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Christmas day security scare

The attempted attack on a civil aircraft on Christmas day reveals many important aspects of aviation security.

  1. We must all play our part in promoting safety for each other.
  2. That terrorists seek and need publicity for their cause.
  3. That hindsight is a wonderful thing.
  4. That blame and recriminations are the fuel of social discontent and fear, and play into the hands of these  terrorist organisations.

What are the facts as we know them today 30 December 2009.

  1. The ingredients of an explosive device  were successfully carried on to a plane.
  2. That the device failed to work in its intended manner.
  3. That the person involved was ‘known’ to the security agencies.

From the perspective of the public we are surprised that someone with such a high profile can gain access to a plane.  Regardless of the point of embarkation we, the public are told that the same standards of security apply worldwide security.  Do we have reason to doubt that now?

From my professional point of view as a pilot I don’t think I’d be any more worried today than before this event…in fact I’d feel a whole lot better because regulations will be tightened.

I think that although the public are encouraged not to take action against terrorists on planes that there is a gathering feeling that they are a good line of final defence.  And who are we to argue with the actions of anyone whose life is at risk.  So that’s an unintended consequence  of these events. I’m sure it’s something the would be bombers will now have to think about and it adds yet another small line of defence.

Remember though that in the past terrorists have acted as a team and they do not  all reveal themselves simultaneously. I have confidence in the system, and that’s different from complacency about it. I have confidence in the training of crews to deal with these events. As a passenger I am prepared to accept any amount of inconvenience  in the name of safe and secure air transport.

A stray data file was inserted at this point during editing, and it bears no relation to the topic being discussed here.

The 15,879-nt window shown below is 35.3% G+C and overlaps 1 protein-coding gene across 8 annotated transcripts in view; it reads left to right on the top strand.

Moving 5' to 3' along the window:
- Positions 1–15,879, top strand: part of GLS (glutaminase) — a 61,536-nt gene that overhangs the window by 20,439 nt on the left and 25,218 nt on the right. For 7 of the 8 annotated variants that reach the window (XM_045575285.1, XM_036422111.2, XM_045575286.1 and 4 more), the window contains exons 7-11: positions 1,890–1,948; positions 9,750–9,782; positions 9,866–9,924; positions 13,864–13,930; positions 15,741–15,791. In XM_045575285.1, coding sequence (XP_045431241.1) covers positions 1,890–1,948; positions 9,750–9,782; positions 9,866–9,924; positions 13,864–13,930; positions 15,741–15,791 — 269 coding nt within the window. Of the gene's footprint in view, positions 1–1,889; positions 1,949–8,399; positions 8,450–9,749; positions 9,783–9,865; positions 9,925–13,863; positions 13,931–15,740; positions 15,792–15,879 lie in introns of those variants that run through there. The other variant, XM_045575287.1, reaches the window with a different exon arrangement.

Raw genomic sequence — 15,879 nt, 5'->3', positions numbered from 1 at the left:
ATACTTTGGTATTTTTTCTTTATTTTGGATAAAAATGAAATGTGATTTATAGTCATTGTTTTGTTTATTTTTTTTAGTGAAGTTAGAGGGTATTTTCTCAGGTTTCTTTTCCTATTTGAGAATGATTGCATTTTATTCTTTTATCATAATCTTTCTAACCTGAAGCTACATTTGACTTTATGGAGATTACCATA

It seems incredible that all the information about The Christmas Day  bomber  and his behaviour didn’t result in his exclusion from this form of travel to that particular destination. This is where hindsight makes we the public,  better than the agencies responsible for air safety. But who amongst the public  campaigned for the action that now seems blindingly obvious. And how many thousands of suspects are there upon whom agencies have important information? How would we allocate resources if it were our responsibility?

The problem from a UK perspective, in my opinion , is that political correctness hinders effective action.

In my mind it’s as simple as this;  if the Littlehampton Cricket Club  tells us regularly that they intend to destroy our way of life,  then anyone wearing a cricket outfit or carrying a cricket bat through an airport gets stopped and is thoroughly searched…especially members of the  Littlehampton Cricket Club. .. and their families and supporters and maybe  other cricket clubs. But members of  The Boy Scouts and Womens Institute?  They get  a lower level of screening until they declare war on the world.

It’s called profiling and it hurts only the people who want to be hurt and offended.  For the rest of us … well we can spend our time at the airport enjoying ourselves.

I listened to a very good radio programme last week about airport security and many listeners were making wild suggestions about all the areas of vulnerability at an airport, check in queues and shopping areas…and while this is true it’s very easy to randomly nominate places open to attack which don’t advance the argument.  Why not guard Tower Bridge or Boots the Chemist in Alton.  Or the airport at Sedona?

The fact is  that security is a well developed area of aviation for almost every occasion they get it right. The terrorist has to get it right only once. That’s the battle,  constant and unwavering vigilance. And the point of this piece is to encourage you to be vigilant, to encourage you to be polite to the security people, to encourage you to stay with your bags, to encourage you to follow the security guide lines and not waste time and resources in things that can be dealt with by us.

If we play our part by doing those little things in advance…like  placing fluids in a clear bag removing our shoes and belts not carry sharp objects then I guess we could save the security people 20% of their time and perhaps 1% of their budget then events like the one on Christmas Day would be even less likely.

Captain Keith

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